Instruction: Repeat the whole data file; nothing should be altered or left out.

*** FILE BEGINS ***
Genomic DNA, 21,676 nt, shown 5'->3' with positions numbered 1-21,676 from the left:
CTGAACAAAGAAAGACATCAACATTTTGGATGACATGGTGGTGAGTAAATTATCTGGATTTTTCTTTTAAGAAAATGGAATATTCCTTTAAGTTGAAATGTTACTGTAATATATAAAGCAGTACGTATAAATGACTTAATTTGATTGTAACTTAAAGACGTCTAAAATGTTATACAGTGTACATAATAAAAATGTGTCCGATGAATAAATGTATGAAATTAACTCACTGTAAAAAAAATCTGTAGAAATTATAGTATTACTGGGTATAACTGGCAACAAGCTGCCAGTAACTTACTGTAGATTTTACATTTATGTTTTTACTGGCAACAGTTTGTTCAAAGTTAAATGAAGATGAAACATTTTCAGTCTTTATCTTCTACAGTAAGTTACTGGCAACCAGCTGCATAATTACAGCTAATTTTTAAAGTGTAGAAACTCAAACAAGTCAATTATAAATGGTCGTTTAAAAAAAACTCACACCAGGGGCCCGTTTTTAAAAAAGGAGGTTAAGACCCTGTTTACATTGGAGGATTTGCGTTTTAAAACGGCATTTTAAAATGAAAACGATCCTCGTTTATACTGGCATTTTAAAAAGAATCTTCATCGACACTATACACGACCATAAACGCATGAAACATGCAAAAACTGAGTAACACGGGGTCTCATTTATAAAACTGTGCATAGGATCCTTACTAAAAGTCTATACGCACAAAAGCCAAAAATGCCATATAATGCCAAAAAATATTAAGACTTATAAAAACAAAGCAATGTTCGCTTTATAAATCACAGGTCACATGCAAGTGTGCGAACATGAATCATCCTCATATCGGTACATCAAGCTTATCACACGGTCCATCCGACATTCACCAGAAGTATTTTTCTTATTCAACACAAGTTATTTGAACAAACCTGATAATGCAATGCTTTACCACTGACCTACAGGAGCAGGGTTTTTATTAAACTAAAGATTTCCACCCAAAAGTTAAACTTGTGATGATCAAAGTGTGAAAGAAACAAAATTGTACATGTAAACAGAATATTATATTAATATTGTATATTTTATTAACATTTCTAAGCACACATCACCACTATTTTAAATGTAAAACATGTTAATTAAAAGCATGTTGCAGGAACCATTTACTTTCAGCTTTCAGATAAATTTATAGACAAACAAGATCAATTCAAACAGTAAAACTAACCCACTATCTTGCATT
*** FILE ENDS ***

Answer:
Genomic DNA, 21,676 nt, shown 5'->3' with positions numbered 1-21,676 from the left:
CTGAACAAAGAAAGACATCAACATTTTGGATGACATGGTGGTGAGTAAATTATCTGGATTTTTCTTTTAAGAAAATGGAATATTCCTTTAAGTTGAAATGTTACTGTAATATATAAAGCAGTACGTATAAATGACTTAATTTGATTGTAACTTAAAGACGTCTAAAATGTTATACAGTGTACATAATAAAAATGTGTCCGATGAATAAATGTATGAAATTAACTCACTGTAAAAAAAATCTGTAGAAATTATAGTATTACTGGGTATAACTGGCAACAAGCTGCCAGTAACTTACTGTAGATTTTACATTTATGTTTTTACTGGCAACAGTTTGTTCAAAGTTAAATGAAGATGAAACATTTTCAGTCTTTATCTTCTACAGTAAGTTACTGGCAACCAGCTGCATAATTACAGCTAATTTTTAAAGTGTAGAAACTCAAACAAGTCAATTATAAATGGTCGTTTAAAAAAAACTCACACCAGGGGCCCGTTTTTAAAAAAGGAGGTTAAGACCCTGTTTACATTGGAGGATTTGCGTTTTAAAACGGCATTTTAAAATGAAAACGATCCTCGTTTATACTGGCATTTTAAAAAGAATCTTCATCGACACTATACACGACCATAAACGCATGAAACATGCAAAAACTGAGTAACACGGGGTCTCATTTATAAAACTGTGCATAGGATCCTTACTAAAAGTCTATACGCACAAAAGCCAAAAATGCCATATAATGCCAAAAAATATTAAGACTTATAAAAACAAAGCAATGTTCGCTTTATAAATCACAGGTCACATGCAAGTGTGCGAACATGAATCATCCTCATATCGGTACATCAAGCTTATCACACGGTCCATCCGACATTCACCAGAAGTATTTTTCTTATTCAACACAAGTTATTTGAACAAACCTGATAATGCAATGCTTTACCACTGACCTACAGGAGCAGGGTTTTTATTAAACTAAAGATTTCCACCCAAAAGTTAAACTTGTGATGATCAAAGTGTGAAAGAAACAAAATTGTACATGTAAACAGAATATTATATTAATATTGTATATTTTATTAACATTTCTAAGCACACATCACCACTATTTTAAATGTAAAACATGTTAATTAAAAGCATGTTGCAGGAACCATTTACTTTCAGCTTTCAGATAAATTTATAGACAAACAAGATCAATTCAAACAGTAAAACTAACCCACTATCTTGCATT